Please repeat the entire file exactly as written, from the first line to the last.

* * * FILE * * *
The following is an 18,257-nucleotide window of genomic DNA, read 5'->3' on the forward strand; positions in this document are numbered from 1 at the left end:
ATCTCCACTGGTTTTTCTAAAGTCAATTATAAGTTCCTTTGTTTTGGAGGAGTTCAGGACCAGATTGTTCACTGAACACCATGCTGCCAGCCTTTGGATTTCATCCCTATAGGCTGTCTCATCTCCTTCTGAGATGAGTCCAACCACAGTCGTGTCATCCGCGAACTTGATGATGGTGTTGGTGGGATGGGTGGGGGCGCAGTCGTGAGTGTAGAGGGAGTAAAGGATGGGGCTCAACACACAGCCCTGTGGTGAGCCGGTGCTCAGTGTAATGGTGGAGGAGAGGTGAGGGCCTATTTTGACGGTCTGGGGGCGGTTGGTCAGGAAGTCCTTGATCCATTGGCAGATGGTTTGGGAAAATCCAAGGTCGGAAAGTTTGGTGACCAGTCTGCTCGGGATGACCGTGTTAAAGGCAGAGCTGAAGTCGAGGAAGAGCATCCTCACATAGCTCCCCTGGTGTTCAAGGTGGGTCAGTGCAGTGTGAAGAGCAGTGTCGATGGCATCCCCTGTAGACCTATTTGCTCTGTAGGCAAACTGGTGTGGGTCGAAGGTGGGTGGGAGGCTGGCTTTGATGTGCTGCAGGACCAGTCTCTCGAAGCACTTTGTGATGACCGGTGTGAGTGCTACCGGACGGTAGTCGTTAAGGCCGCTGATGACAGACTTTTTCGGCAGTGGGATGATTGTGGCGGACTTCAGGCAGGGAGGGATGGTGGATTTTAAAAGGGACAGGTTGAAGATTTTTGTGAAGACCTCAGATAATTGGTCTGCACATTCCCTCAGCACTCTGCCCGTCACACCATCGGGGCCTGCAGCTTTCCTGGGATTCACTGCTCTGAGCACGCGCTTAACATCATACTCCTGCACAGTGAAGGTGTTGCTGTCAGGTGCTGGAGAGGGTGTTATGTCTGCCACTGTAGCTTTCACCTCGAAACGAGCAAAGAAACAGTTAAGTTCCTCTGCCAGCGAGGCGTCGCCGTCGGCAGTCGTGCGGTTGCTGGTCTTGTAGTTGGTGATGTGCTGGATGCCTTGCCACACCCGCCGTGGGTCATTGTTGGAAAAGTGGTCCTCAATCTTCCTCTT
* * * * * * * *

The following is an 18,257-nucleotide window of genomic DNA, read 5'->3' on the forward strand; positions in this document are numbered from 1 at the left end:
ATCTCCACTGGTTTTTCTAAAGTCAATTATAAGTTCCTTTGTTTTGGAGGAGTTCAGGACCAGATTGTTCACTGAACACCATGCTGCCAGCCTTTGGATTTCATCCCTATAGGCTGTCTCATCTCCTTCTGAGATGAGTCCAACCACAGTCGTGTCATCCGCGAACTTGATGATGGTGTTGGTGGGATGGGTGGGGGCGCAGTCGTGAGTGTAGAGGGAGTAAAGGATGGGGCTCAACACACAGCCCTGTGGTGAGCCGGTGCTCAGTGTAATGGTGGAGGAGAGGTGAGGGCCTATTTTGACGGTCTGGGGGCGGTTGGTCAGGAAGTCCTTGATCCATTGGCAGATGGTTTGGGAAAATCCAAGGTCGGAAAGTTTGGTGACCAGTCTGCTCGGGATGACCGTGTTAAAGGCAGAGCTGAAGTCGAGGAAGAGCATCCTCACATAGCTCCCCTGGTGTTCAAGGTGGGTCAGTGCAGTGTGAAGAGCAGTGTCGATGGCATCCCCTGTAGACCTATTTGCTCTGTAGGCAAACTGGTGTGGGTCGAAGGTGGGTGGGAGGCTGGCTTTGATGTGCTGCAGGACCAGTCTCTCGAAGCACTTTGTGATGACCGGTGTGAGTGCTACCGGACGGTAGTCGTTAAGGCCGCTGATGACAGACTTTTTCGGCAGTGGGATGATTGTGGCGGACTTCAGGCAGGGAGGGATGGTGGATTTTAAAAGGGACAGGTTGAAGATTTTTGTGAAGACCTCAGATAATTGGTCTGCACATTCCCTCAGCACTCTGCCCGTCACACCATCGGGGCCTGCAGCTTTCCTGGGATTCACTGCTCTGAGCACGCGCTTAACATCATACTCCTGCACAGTGAAGGTGTTGCTGTCAGGTGCTGGAGAGGGTGTTATGTCTGCCACTGTAGCTTTCACCTCGAAACGAGCAAAGAAACAGTTAAGTTCCTCTGCCAGCGAGGCGTCGCCGTCGGCAGTCGTGCGGTTGCTGGTCTTGTAGTTGGTGATGTGCTGGATGCCTTGCCACACCCGCCGTGGGTCATTGTTGGAAAAGTGGTCCTCAATCTTCCTCTT